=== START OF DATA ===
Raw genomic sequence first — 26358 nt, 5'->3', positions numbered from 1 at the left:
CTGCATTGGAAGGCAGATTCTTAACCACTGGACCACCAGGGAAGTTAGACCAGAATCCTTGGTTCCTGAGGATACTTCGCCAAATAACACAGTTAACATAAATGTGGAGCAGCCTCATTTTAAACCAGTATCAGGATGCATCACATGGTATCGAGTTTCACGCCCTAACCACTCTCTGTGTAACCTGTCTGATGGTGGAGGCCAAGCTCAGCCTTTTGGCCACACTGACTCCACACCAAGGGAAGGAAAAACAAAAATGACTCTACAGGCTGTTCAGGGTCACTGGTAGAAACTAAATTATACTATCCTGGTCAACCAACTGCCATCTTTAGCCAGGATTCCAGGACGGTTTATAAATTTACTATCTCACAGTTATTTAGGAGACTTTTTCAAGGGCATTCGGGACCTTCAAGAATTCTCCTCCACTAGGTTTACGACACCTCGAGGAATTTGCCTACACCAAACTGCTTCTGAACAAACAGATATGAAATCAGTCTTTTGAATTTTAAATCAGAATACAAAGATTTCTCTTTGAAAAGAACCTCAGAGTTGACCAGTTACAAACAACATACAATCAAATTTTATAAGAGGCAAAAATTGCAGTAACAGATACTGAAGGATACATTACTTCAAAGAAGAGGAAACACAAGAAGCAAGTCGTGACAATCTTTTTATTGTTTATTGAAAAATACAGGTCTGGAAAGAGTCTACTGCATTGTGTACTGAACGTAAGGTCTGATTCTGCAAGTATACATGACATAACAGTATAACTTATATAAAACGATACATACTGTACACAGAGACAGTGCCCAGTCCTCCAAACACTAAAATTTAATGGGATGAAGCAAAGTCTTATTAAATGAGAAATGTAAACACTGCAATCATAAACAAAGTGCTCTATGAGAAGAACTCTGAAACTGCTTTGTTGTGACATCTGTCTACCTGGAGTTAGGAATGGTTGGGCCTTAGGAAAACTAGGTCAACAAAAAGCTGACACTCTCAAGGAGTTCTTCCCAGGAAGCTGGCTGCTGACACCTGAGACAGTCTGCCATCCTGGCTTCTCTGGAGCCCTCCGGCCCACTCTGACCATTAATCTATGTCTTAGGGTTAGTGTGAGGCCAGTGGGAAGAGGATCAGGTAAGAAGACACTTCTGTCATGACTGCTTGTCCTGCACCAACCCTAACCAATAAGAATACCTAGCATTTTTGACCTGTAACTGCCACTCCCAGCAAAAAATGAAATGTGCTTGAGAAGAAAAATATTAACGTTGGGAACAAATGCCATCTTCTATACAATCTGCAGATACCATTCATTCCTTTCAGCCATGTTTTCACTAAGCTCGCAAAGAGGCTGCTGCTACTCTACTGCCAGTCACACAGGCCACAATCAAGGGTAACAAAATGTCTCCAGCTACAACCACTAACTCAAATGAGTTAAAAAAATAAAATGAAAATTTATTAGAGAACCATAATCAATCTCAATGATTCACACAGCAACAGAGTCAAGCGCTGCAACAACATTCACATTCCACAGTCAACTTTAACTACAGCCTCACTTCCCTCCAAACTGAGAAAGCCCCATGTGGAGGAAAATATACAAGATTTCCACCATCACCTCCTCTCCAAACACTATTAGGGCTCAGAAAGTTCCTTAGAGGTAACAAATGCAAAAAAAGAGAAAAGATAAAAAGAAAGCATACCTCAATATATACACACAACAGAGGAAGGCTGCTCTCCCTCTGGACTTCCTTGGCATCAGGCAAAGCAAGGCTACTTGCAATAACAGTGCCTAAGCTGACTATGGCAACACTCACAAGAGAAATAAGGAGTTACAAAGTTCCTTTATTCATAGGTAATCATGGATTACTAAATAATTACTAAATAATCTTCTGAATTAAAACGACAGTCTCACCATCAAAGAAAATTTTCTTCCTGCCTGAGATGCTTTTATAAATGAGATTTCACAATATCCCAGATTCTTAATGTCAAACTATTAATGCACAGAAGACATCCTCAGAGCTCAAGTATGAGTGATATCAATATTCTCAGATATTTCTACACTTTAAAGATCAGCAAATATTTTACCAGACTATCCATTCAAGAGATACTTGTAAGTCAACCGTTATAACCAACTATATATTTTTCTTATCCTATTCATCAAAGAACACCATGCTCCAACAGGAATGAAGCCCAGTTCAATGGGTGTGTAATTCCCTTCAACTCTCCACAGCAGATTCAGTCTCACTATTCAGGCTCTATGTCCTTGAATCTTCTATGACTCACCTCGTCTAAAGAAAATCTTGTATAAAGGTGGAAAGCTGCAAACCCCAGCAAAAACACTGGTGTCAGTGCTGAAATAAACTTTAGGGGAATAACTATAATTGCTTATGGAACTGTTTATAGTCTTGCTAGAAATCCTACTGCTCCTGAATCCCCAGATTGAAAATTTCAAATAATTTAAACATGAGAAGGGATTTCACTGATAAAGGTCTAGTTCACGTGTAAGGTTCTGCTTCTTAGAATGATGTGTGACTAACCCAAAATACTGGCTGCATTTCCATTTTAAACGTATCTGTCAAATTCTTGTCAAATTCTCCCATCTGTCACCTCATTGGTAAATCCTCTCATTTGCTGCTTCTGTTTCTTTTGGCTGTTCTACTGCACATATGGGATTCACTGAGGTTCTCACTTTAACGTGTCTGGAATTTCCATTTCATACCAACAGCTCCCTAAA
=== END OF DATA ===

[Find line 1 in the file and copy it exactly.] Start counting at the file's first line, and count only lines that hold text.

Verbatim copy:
Raw genomic sequence first — 26358 nt, 5'->3', positions numbered from 1 at the left: